New in Theaters: ‘The Hobbit: The Desolation of Smaug’

Finally, the Lonely Mountain

Finally, the Lonely Mountain

For anybody who had just about given up on Peter Jackson’s ever-longer-seeming series of J.R.R. Tolkien films, there comes the improbably named The Hobbit: The Desolation of Smaug. Who knows how next year’s final installment will come off, but the second Hobbit film mostly chucks aside everything that was wrong with An Unexpected Journey and relocates the joy of storytelling. Plus: Benedict Cumberbatch as Smaug.

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The Hobbit: The Desolation of Smaug opens everywhere this Friday. My full review is at Film Journal International:

The elements click smartly together in The Desolation of Smaug like they haven’t since The Fellowship of the Ring. This is partly due to Jackson having better material to work with. With its characters fresh out of the Misty Mountains, the film hurls them from one danger to the next. In short order they’ve been taken in by a shape-shifting man-bear friend of Gandalf’s, sent into the inky-black vastness of the perfectly named Mirkwood, fought off giant hissing spiders, and imprisoned in the Escher-like underground palace of the wood-elf king Thranduil (Lee Pace). Looming in the distance is the treasure-filled Lonely Mountain, with its dragon guardian Smaug, and the unspoken worry that this tiny band of homeless dwarves and their unlikely burglar Bilbo (Martin Freeman) will be utterly outmatched once they arrive…

Tauriel (Evangeline Lilly) aims at Legolas' heart

Tauriel (Evangeline Lilly) aims at Legolas’ heart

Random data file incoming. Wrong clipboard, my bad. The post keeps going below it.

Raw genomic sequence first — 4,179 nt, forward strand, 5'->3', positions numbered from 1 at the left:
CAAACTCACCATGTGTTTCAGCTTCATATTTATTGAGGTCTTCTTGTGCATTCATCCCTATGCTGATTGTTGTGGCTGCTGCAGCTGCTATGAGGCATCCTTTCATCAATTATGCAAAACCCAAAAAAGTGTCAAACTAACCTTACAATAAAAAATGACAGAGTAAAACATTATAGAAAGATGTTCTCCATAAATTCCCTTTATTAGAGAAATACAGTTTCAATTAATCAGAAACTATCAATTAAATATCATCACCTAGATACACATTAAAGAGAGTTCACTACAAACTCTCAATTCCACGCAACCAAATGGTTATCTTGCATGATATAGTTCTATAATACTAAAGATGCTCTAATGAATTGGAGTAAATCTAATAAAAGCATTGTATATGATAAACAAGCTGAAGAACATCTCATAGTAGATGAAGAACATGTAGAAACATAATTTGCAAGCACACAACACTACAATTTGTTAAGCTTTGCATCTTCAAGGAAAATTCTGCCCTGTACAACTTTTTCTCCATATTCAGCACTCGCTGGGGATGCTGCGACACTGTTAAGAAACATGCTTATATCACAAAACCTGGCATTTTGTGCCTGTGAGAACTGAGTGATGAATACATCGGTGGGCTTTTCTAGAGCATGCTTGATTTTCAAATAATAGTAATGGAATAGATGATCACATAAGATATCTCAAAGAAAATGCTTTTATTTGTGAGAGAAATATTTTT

Here’s the trailer:

New in Theaters: ‘The Hobbit: An Unexpected Journey’

TheHobbit-posterJust in time for holiday gathering bickering over what movies to see, the first installment of the new Hobbit film trilogy opened everywhere late at night on Thursday, so strap on your Gandalf beard:

For Peter Jackson’s take on The Hobbit, his freedom to sprawl the narrative over three films also gives him the freedom to indulge in the same tricks and tics that gummed up the works so direly in Return of the King. Meaning: a whole server farm’s worth of animated orcs to keep goosing the action along whenever it threatens to flag, and a script too often shorn of the source material grandeur or playfulness. The unfortunate thing is that Tolkien’s book didn’t need any goosing along. He knocked out that brisk, rollicking read as a bedtime tale to read to his children; only later did it become the genesis of his entire Middle-earth mythos…

The Hobbit: An Unexpected Journey is playing everywhere right now in a multitude of formats. It’s advisable to skip theaters showing it at the 48 fps (frames per second) speed, as it makes too much of the action look sped-up and cartoonish.

My full review is at Short Ends & Leader.

You can see the trailer here: